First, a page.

Graphs.

Time for my yearly round-up of statistic-filled cycling nerdiness, and this time I’m even including BAR GRAPHS!

Since my ride through France in June, I’ve fallen out of the habit of blogging about my cycling, so a summary of 2014’s two-wheeled adventures seems like a perfect excuse to start back up again, for what promises to be a year full of changes, challenges, and definitely a lot less cycling.

2014: The Numbers.

Total distance: 6245.24km

Time spent cycling: 289hrs 47mins 10secs

Average speeds: 21.74km/h (Ridgeback touring bike) / 24.98km/h (Giant road bike)

Top speeds: 62.2km/h (Ridgeback) / 67.1km/h (Giant)

Crashes: 2 (one chin split open and glued shut, one horribly bruised hip)

Punctures: 2 (both in France, one piece of metal, one thorn)

Here are two nerdy graphs, the first being 2013’s riding and the second 2014’s:

2013

2014

My year of cycling began about as badly as it could, when on only my second outing I came off on a patch of ice, landing on my chin and splitting it open. A trip to hospital followed, where I had my chin glued shut, and then whiplash set in and kept me off the bike for the next ten days or so.

Over the next few months I enjoyed some relatively mild weather, gradually building up my distances in preparation for June’s adventure to the south of France. April saw me complete the ’30 Days of Biking’ challenge for the first time (annoyingly I never got round to writing a blog about this), riding my bike every day during the month of April, and racking up 636.72km in the process.

Then, in May, I took park in my first Friday Night Ride to the Coast ride, cycling overnight from York to Hull, via Garthorpe with a group of 30 or so other cyclists. Again, I don’t think I found the time to blog about this ride, but perhaps I’ll join them again for another ride this year or next. I did manage to post a YouTube video of the ride, which can be seen here.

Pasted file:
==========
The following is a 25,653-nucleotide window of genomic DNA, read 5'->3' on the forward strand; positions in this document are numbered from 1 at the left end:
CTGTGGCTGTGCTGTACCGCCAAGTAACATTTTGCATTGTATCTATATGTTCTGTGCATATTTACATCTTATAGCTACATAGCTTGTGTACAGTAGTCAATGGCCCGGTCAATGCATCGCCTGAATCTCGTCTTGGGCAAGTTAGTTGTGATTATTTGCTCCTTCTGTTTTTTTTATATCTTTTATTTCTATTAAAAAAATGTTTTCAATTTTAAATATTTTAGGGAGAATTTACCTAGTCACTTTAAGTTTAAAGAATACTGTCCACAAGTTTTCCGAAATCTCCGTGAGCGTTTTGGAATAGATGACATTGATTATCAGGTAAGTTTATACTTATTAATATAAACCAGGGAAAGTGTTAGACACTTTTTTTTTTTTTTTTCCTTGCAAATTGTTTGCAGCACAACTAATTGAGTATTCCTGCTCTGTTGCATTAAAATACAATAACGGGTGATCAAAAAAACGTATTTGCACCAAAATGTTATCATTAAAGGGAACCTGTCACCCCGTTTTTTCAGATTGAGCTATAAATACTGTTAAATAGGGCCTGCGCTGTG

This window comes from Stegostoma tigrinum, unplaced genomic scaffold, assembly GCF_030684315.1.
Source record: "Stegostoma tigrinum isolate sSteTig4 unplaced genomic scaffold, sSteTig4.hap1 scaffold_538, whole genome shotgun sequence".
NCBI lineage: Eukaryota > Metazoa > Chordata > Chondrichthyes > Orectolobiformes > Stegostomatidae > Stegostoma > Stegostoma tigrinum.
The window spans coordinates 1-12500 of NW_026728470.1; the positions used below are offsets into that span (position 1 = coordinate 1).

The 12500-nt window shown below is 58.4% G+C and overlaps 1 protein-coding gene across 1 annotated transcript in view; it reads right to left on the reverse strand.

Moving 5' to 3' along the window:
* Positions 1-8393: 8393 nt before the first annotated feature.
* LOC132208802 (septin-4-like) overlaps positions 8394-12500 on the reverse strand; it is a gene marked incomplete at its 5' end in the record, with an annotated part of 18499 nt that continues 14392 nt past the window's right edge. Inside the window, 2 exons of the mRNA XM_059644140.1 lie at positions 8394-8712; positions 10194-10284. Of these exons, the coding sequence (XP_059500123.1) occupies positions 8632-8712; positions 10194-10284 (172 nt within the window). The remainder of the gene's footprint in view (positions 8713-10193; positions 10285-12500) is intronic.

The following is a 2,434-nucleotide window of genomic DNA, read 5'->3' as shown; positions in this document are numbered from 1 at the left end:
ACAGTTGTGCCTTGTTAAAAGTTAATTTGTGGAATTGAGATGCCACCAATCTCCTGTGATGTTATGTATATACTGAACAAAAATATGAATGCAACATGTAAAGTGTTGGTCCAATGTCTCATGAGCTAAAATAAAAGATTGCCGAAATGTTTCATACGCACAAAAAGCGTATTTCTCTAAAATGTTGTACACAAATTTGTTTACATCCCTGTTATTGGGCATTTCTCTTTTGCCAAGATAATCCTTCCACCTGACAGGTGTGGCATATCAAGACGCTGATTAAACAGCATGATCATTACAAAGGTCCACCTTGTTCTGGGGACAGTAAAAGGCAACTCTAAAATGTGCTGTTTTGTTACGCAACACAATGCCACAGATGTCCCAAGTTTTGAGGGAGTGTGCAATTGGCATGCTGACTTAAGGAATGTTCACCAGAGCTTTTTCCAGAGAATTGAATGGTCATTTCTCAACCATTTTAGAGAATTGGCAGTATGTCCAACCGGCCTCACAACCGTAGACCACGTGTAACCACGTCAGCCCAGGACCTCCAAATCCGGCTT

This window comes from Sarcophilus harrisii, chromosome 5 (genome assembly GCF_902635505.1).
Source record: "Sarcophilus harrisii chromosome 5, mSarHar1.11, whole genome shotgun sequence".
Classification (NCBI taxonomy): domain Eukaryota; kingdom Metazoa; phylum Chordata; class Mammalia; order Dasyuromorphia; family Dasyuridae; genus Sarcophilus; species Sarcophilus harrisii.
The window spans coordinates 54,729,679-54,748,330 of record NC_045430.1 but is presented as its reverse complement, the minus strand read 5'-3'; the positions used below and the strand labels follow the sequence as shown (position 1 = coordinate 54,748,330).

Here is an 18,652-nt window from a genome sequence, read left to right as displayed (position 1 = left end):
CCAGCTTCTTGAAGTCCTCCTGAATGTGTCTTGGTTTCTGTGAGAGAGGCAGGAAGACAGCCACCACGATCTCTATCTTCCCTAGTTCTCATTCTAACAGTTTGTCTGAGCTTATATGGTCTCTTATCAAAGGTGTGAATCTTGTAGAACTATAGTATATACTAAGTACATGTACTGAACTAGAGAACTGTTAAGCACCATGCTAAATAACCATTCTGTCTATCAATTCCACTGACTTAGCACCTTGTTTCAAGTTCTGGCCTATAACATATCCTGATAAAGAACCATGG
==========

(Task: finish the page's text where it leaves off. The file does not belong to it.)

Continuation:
Other than my ride with the ‘Fridays’, May was a fairly quiet month, other than a couple of 100km training rides at around the same time, and I spent much of my time making final preparations for what turned out to be one of the most enjoyable and challenging trips of my life – a solo ride from Caen on the north coast of France to the Mediterranean coast and Ceret in the foothills of the Pyrenees. I wrote a daily blog entry during the trip, the first of which can be found here.

On my arrival in the south of France I received the amazing news that I was to become a father, and as I write I’m just over six weeks away from the arrival of my son! Naturally, 2015 will be a year of much less cycling, and I won’t be setting any targets to get anywhere near this year’s total of over 6000km. The touring will be on hold for a while, but only until I can get the boy in the back of a bike trailer… I plan to get my touring fix by completing the ‘C2C‘ route from Whitehaven to Sunderland towards the end of the summer. (On my own, obviously. I’m not sure six month olds are very well suited to cycle touring).

Much of my summer riding after France took place in South Yorkshire and Derbyshire, including a Lincoln to Sheffield ride, a gruelling circuit from Sheffield into the Peak District taking in part of the Tour de France route, and a trip along the Monsal Trail with two of my colleagues.

Bike upgrades:

In preparation for the French tour, the Ridgeback was treated to a bit of an overhaul this year. I built a new set of wheels from scratch, with a Shimano Dynamo hub built into the front wheel, and Mavic A719 rims. These wheels have proven to be well worth the expense, and remained rock-solid and totally true all the way down through France with the bike fully loaded with panniers.